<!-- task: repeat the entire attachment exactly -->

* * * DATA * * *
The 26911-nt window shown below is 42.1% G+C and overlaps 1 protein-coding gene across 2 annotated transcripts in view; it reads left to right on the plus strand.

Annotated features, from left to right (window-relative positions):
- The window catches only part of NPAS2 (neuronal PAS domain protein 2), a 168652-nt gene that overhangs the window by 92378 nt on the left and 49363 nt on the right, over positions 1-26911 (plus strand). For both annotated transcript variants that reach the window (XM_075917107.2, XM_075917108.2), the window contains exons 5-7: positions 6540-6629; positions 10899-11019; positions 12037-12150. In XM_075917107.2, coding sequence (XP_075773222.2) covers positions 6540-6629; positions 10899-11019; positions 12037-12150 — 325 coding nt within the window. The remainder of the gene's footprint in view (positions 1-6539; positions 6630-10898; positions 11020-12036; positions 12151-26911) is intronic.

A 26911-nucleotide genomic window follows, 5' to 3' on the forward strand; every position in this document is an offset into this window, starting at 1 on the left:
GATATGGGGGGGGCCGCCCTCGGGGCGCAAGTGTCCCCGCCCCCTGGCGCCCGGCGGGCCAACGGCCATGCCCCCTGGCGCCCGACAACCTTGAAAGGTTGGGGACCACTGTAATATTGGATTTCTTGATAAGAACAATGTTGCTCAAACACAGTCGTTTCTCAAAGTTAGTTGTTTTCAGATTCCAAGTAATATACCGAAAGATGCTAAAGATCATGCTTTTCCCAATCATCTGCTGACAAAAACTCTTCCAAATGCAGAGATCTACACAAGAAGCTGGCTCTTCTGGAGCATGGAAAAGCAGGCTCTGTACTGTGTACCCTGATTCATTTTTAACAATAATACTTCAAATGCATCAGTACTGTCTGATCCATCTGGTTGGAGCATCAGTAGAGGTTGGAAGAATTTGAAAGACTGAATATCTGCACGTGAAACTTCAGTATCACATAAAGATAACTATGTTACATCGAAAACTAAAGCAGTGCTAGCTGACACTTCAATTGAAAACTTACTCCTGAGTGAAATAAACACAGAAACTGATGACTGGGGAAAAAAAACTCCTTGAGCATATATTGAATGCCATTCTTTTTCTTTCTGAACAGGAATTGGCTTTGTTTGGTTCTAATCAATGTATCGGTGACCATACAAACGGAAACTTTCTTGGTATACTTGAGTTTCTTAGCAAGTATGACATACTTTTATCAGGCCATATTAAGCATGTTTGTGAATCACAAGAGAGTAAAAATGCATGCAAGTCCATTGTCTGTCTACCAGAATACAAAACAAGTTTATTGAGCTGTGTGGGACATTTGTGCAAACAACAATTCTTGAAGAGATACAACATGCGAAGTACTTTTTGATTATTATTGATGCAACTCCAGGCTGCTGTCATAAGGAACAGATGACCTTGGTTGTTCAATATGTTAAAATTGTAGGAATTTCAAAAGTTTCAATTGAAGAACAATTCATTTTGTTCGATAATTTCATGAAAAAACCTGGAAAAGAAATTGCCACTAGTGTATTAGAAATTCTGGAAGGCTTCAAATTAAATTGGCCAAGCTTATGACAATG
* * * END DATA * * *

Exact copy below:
The 26911-nt window shown below is 42.1% G+C and overlaps 1 protein-coding gene across 2 annotated transcripts in view; it reads left to right on the plus strand.

Annotated features, from left to right (window-relative positions):
- The window catches only part of NPAS2 (neuronal PAS domain protein 2), a 168652-nt gene that overhangs the window by 92378 nt on the left and 49363 nt on the right, over positions 1-26911 (plus strand). For both annotated transcript variants that reach the window (XM_075917107.2, XM_075917108.2), the window contains exons 5-7: positions 6540-6629; positions 10899-11019; positions 12037-12150. In XM_075917107.2, coding sequence (XP_075773222.2) covers positions 6540-6629; positions 10899-11019; positions 12037-12150 — 325 coding nt within the window. The remainder of the gene's footprint in view (positions 1-6539; positions 6630-10898; positions 11020-12036; positions 12151-26911) is intronic.

A 26911-nucleotide genomic window follows, 5' to 3' on the forward strand; every position in this document is an offset into this window, starting at 1 on the left:
GATATGGGGGGGGCCGCCCTCGGGGCGCAAGTGTCCCCGCCCCCTGGCGCCCGGCGGGCCAACGGCCATGCCCCCTGGCGCCCGACAACCTTGAAAGGTTGGGGACCACTGTAATATTGGATTTCTTGATAAGAACAATGTTGCTCAAACACAGTCGTTTCTCAAAGTTAGTTGTTTTCAGATTCCAAGTAATATACCGAAAGATGCTAAAGATCATGCTTTTCCCAATCATCTGCTGACAAAAACTCTTCCAAATGCAGAGATCTACACAAGAAGCTGGCTCTTCTGGAGCATGGAAAAGCAGGCTCTGTACTGTGTACCCTGATTCATTTTTAACAATAATACTTCAAATGCATCAGTACTGTCTGATCCATCTGGTTGGAGCATCAGTAGAGGTTGGAAGAATTTGAAAGACTGAATATCTGCACGTGAAACTTCAGTATCACATAAAGATAACTATGTTACATCGAAAACTAAAGCAGTGCTAGCTGACACTTCAATTGAAAACTTACTCCTGAGTGAAATAAACACAGAAACTGATGACTGGGGAAAAAAAACTCCTTGAGCATATATTGAATGCCATTCTTTTTCTTTCTGAACAGGAATTGGCTTTGTTTGGTTCTAATCAATGTATCGGTGACCATACAAACGGAAACTTTCTTGGTATACTTGAGTTTCTTAGCAAGTATGACATACTTTTATCAGGCCATATTAAGCATGTTTGTGAATCACAAGAGAGTAAAAATGCATGCAAGTCCATTGTCTGTCTACCAGAATACAAAACAAGTTTATTGAGCTGTGTGGGACATTTGTGCAAACAACAATTCTTGAAGAGATACAACATGCGAAGTACTTTTTGATTATTATTGATGCAACTCCAGGCTGCTGTCATAAGGAACAGATGACCTTGGTTGTTCAATATGTTAAAATTGTAGGAATTTCAAAAGTTTCAATTGAAGAACAATTCATTTTGTTCGATAATTTCATGAAAAAACCTGGAAAAGAAATTGCCACTAGTGTATTAGAAATTCTGGAAGGCTTCAAATTAAATTGGCCAAGCTTATGACAATG